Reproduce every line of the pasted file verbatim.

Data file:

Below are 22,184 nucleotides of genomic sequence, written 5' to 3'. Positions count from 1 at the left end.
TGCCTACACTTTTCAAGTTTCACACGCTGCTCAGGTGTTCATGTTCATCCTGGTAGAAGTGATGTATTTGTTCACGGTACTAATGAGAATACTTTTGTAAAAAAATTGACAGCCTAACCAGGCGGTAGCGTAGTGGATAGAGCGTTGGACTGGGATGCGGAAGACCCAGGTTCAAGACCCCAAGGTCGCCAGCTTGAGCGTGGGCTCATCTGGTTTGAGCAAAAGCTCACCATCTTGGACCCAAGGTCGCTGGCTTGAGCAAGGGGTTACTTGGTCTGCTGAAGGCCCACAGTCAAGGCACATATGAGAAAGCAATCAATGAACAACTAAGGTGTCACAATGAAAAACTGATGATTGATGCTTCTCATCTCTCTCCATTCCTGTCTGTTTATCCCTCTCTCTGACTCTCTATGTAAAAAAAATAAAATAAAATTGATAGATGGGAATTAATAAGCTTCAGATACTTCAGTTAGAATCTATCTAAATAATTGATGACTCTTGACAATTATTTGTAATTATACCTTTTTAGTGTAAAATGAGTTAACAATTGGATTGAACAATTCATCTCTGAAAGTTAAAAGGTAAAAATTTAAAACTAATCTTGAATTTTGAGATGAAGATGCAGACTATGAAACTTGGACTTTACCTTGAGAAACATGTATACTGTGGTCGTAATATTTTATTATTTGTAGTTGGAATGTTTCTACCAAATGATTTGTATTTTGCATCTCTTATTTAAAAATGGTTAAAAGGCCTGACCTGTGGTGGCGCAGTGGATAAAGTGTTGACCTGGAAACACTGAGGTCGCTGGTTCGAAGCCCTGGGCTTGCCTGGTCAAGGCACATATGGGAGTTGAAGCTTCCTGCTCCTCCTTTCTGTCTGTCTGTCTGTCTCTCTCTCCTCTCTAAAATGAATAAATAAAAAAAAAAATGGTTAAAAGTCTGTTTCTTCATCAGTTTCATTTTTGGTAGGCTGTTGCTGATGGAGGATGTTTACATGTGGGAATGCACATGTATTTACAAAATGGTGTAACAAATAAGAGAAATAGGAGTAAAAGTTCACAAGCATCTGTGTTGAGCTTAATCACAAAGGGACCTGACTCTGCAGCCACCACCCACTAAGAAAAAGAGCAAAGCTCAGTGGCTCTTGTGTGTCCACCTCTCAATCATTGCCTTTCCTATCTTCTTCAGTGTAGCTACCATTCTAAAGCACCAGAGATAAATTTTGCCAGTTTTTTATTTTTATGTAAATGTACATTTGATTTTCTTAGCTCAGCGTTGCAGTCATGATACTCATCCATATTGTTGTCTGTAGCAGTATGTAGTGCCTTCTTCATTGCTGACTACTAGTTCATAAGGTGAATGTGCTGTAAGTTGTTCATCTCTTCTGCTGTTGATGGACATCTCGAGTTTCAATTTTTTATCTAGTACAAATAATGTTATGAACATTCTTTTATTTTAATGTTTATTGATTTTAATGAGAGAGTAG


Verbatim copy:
Below are 22,184 nucleotides of genomic sequence, written 5' to 3'. Positions count from 1 at the left end.
TGCCTACACTTTTCAAGTTTCACACGCTGCTCAGGTGTTCATGTTCATCCTGGTAGAAGTGATGTATTTGTTCACGGTACTAATGAGAATACTTTTGTAAAAAAATTGACAGCCTAACCAGGCGGTAGCGTAGTGGATAGAGCGTTGGACTGGGATGCGGAAGACCCAGGTTCAAGACCCCAAGGTCGCCAGCTTGAGCGTGGGCTCATCTGGTTTGAGCAAAAGCTCACCATCTTGGACCCAAGGTCGCTGGCTTGAGCAAGGGGTTACTTGGTCTGCTGAAGGCCCACAGTCAAGGCACATATGAGAAAGCAATCAATGAACAACTAAGGTGTCACAATGAAAAACTGATGATTGATGCTTCTCATCTCTCTCCATTCCTGTCTGTTTATCCCTCTCTCTGACTCTCTATGTAAAAAAAATAAAATAAAATTGATAGATGGGAATTAATAAGCTTCAGATACTTCAGTTAGAATCTATCTAAATAATTGATGACTCTTGACAATTATTTGTAATTATACCTTTTTAGTGTAAAATGAGTTAACAATTGGATTGAACAATTCATCTCTGAAAGTTAAAAGGTAAAAATTTAAAACTAATCTTGAATTTTGAGATGAAGATGCAGACTATGAAACTTGGACTTTACCTTGAGAAACATGTATACTGTGGTCGTAATATTTTATTATTTGTAGTTGGAATGTTTCTACCAAATGATTTGTATTTTGCATCTCTTATTTAAAAATGGTTAAAAGGCCTGACCTGTGGTGGCGCAGTGGATAAAGTGTTGACCTGGAAACACTGAGGTCGCTGGTTCGAAGCCCTGGGCTTGCCTGGTCAAGGCACATATGGGAGTTGAAGCTTCCTGCTCCTCCTTTCTGTCTGTCTGTCTGTCTCTCTCTCCTCTCTAAAATGAATAAATAAAAAAAAAAATGGTTAAAAGTCTGTTTCTTCATCAGTTTCATTTTTGGTAGGCTGTTGCTGATGGAGGATGTTTACATGTGGGAATGCACATGTATTTACAAAATGGTGTAACAAATAAGAGAAATAGGAGTAAAAGTTCACAAGCATCTGTGTTGAGCTTAATCACAAAGGGACCTGACTCTGCAGCCACCACCCACTAAGAAAAAGAGCAAAGCTCAGTGGCTCTTGTGTGTCCACCTCTCAATCATTGCCTTTCCTATCTTCTTCAGTGTAGCTACCATTCTAAAGCACCAGAGATAAATTTTGCCAGTTTTTTATTTTTATGTAAATGTACATTTGATTTTCTTAGCTCAGCGTTGCAGTCATGATACTCATCCATATTGTTGTCTGTAGCAGTATGTAGTGCCTTCTTCATTGCTGACTACTAGTTCATAAGGTGAATGTGCTGTAAGTTGTTCATCTCTTCTGCTGTTGATGGACATCTCGAGTTTCAATTTTTTATCTAGTACAAATAATGTTATGAACATTCTTTTATTTTAATGTTTATTGATTTTAATGAGAGAGTAG